Impacts and Effects of Publishing Legal Information in a Small Jurisdiction: Privacy v Open Justice
Jersey is the largest of the Channel Islands, with a population of 100,000. The Island covers an area of 45 square miles, is 85 miles south of the English coast and 14 miles from France. Jersey is a British Crown Dependency, but is neither a colony nor a dominion. It is not represented in the United Kingdom parliament and UK legislation applies to Jersey only if the Island expressly agrees that it should do so. The Island has its own legal system and courts of law.
Jersey’s economy relies on its offshore status and therefore it is important that legal information is publically accessible on all matters, thus improving Jersey’s status as an offshore financial centre. The unintended consequence of a need to sustain oneself in the global market is open access for all. Therefore improving the quality of legal information and expanding the quantity available in Jersey has followed the drive to remain competitive.
The Jersey Legal Information Board (or JLIB) was established in 1999 under the chairmanship of the Island’s Chief Justice. As a direct provider of legal information, JLIB is almost unique in being a government sponsored agency. JLIB’s vision is for Jersey’s legal system “to be, and be recognised as, the global best for a small jurisdiction”.
Historically, JLIB has played a major role in ensuring that the Island’s legal materials have been made available online to Jersey’s legal profession and to prospective investors and regulators worldwide.
The Jersey Legal Information Board's strategy is based on the following elements:
· To support Jersey’s position as a leading business centre.
· To make the law and legal processes more accessible.
· To promote the better co-ordination of Jersey’s justice system.
The paper is concerned with the second of these strategic aims and to understand how JLIB has reached the level of provision, (which is beyond some other jurisdictions), whereby it has now to consider what its publishing and why. It will be necessary to give a brief background as to what gave rise to the creation of Jersey Legal Information Board 15 years ago.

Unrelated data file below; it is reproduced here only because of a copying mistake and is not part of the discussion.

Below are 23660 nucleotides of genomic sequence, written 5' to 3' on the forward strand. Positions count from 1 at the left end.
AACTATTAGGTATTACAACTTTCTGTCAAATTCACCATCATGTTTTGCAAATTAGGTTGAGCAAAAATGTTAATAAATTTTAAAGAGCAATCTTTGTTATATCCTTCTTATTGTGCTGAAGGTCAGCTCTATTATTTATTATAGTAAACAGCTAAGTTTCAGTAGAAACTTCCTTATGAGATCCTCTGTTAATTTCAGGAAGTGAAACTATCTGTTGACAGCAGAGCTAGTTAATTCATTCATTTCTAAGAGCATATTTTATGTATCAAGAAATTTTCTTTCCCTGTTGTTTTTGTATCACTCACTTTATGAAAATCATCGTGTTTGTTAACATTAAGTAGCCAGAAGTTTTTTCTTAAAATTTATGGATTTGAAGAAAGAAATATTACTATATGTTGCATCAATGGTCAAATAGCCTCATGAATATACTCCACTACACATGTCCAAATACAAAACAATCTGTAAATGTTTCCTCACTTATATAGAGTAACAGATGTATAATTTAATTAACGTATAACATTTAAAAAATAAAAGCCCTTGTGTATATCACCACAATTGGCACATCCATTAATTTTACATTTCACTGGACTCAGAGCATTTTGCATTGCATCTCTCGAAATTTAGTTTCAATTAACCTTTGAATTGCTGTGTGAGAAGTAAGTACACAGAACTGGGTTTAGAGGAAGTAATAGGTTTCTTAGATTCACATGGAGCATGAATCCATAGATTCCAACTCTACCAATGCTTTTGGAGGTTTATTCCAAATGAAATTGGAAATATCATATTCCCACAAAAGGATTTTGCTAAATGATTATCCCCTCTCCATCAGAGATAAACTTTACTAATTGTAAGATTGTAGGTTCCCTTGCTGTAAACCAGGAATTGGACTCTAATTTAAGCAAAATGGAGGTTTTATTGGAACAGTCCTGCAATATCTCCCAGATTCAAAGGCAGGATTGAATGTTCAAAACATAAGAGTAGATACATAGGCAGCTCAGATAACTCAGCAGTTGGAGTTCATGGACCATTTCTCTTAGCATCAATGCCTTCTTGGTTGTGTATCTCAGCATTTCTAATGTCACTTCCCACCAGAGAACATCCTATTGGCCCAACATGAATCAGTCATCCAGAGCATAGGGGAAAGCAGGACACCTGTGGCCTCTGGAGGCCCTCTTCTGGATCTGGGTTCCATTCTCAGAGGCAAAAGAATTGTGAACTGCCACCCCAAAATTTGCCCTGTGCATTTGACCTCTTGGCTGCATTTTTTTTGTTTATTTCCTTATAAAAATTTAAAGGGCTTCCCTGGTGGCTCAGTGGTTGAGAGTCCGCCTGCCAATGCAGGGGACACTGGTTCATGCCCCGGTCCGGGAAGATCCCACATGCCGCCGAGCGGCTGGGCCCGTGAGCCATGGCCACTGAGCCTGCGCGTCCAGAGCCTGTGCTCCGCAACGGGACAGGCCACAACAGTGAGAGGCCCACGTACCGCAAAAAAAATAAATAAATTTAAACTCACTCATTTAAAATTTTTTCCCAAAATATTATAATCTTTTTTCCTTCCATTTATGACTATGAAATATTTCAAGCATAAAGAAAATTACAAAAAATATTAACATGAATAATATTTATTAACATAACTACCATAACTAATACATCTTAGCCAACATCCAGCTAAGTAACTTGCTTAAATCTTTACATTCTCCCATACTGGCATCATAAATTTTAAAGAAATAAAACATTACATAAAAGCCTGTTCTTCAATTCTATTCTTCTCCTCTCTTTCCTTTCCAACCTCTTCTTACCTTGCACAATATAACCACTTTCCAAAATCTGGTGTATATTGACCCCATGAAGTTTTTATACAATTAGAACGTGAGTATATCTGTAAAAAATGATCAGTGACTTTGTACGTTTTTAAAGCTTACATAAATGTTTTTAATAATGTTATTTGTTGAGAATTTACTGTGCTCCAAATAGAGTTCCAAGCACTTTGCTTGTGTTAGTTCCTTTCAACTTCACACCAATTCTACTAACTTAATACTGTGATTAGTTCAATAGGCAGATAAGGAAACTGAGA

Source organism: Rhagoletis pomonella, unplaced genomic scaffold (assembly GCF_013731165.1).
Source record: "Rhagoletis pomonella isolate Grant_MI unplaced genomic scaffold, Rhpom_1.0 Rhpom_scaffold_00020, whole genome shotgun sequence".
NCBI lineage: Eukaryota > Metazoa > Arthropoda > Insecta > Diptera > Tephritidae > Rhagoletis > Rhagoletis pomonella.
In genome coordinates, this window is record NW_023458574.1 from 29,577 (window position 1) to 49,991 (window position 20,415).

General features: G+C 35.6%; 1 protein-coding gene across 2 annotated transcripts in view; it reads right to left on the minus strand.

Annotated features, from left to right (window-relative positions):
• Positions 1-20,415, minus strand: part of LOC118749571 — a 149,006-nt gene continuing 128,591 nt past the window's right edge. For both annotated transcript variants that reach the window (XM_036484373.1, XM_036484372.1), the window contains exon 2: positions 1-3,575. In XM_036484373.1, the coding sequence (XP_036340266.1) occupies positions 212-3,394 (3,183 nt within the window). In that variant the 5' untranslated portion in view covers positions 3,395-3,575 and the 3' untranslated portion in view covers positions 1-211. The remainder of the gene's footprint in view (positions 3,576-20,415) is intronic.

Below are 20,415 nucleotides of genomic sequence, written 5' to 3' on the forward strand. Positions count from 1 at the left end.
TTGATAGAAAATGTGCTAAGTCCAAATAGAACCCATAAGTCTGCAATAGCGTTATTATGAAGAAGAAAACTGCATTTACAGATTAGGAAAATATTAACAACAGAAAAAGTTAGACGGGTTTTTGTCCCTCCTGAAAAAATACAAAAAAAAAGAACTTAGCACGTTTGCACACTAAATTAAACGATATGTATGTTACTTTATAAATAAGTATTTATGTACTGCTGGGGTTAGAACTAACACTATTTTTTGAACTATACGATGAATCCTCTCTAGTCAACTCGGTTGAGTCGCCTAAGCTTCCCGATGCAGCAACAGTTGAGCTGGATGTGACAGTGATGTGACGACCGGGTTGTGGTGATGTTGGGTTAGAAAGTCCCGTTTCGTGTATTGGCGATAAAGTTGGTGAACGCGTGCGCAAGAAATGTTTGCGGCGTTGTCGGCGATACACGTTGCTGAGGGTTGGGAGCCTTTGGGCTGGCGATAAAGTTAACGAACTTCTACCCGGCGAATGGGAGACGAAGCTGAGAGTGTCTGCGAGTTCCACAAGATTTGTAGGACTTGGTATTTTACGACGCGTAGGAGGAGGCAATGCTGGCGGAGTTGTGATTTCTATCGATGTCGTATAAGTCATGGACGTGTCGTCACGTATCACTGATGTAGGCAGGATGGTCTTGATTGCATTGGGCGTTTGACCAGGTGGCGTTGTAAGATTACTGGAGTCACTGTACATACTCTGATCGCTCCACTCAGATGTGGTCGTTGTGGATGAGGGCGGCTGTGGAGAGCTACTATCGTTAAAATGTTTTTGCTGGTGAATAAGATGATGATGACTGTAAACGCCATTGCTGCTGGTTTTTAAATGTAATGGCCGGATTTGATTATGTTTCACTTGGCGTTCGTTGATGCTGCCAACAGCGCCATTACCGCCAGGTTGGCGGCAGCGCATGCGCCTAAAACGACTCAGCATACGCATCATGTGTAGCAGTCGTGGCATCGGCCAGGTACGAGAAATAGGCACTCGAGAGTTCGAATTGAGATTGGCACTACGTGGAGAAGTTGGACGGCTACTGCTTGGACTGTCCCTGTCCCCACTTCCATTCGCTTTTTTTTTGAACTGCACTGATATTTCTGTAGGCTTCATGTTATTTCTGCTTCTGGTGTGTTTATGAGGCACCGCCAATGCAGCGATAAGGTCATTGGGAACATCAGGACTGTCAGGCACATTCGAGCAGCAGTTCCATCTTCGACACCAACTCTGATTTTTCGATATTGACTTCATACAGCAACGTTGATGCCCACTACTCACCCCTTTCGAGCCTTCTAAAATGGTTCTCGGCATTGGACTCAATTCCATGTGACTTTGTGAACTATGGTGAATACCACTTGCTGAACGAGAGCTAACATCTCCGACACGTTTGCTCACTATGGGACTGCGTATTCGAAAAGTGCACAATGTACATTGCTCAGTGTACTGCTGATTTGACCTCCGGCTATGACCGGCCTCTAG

Jersey had a long-standing favoured tax position, dating back to 1394 when Jersey was permitted to export goods to England free of tax. A strong, well-fortified Jersey was essential to England during the long-running wars with the French, and tax-free status was deliberately designed to contribute to this. When the Island ceased to have any strategic value to the UK between 1851 and 1911, the unique tax position was eroded but not abolished altogether.
During the 2nd World War, the island that had once been so vital to England’s security was abandoned by the British as being of no strategic importance and therefore not worth defending. During five years of German occupation most economic activity was limited to food production in order to keep from starvation, and after the occupation, as elsewhere in the West, manufacturing started a slow decline. By the 1970’s Jersey’s traditional industries of agriculture and tourism had also declined; together, they now provide only 5% of the Island’s Gross Value Added (or GVA).
In the years since 1970, the boom has come in the financial services market which provides 40% of GVA and employs over 22% of the Island’s workforce. It is self- evident that the government would consider it important to put laws in place to support its claim to being a well regulated jurisdiction. It is imperative for the economy that the outside world perceives Jersey as a desirable place to do business, and that means having laws and processes that are both easily understood and seen to be working well. Judgments from all cases, but particularly civil law cases pursued under the Companies or Trusts Laws, can be used to demonstrate the fairness, efficiency and transparency of Jersey’s courts when doing business offshore.
2. The establishment of Jersey Legal Information Board
JLIB was established partly to support the rise of the financial services sector and, shortly after it was founded, started placing legal materials online on its website. In relation to the website, the aim was to provide online access to all of the Island’s legislation, all judgments of the courts and other legal materials. Since then, an annual Revised Edition of the legislation has been added, and a separate Revised Edition with case law annotations is published on an ongoing basis. As some laws are still in French, (the language of the court until relatively recently), a project is underway to provide ‘unofficial’ translations to assist the public in their understanding of the law. In addition, the website has an online digital library with books on Norman and other customary law dating back to 1535.
The structure of JLIB provides for an elected member of the government to be appointed as a Board member. By default, this has always been the Minister for Economic Development (who has responsibility for inward investment and development of international trade). Other members include the Attorney General, the Judicial Greffier (head of administration of the Courts), the Greffier of the States (head of administration of the States Assembly) and the Law Draftsman, all presided over by the Bailiff (or Chief Justice), as well as other co-opted members from the local legal fraternity and the States of Jersey Information Services. The full Board meets annually to approve the accounts, with a strategy workshop towards the end of each year to determine the direction for JLIB for the next three years. The Executive Group of the board meets alternate months to monitor progress of the business plan.
3. To make the law and legal processes more accessible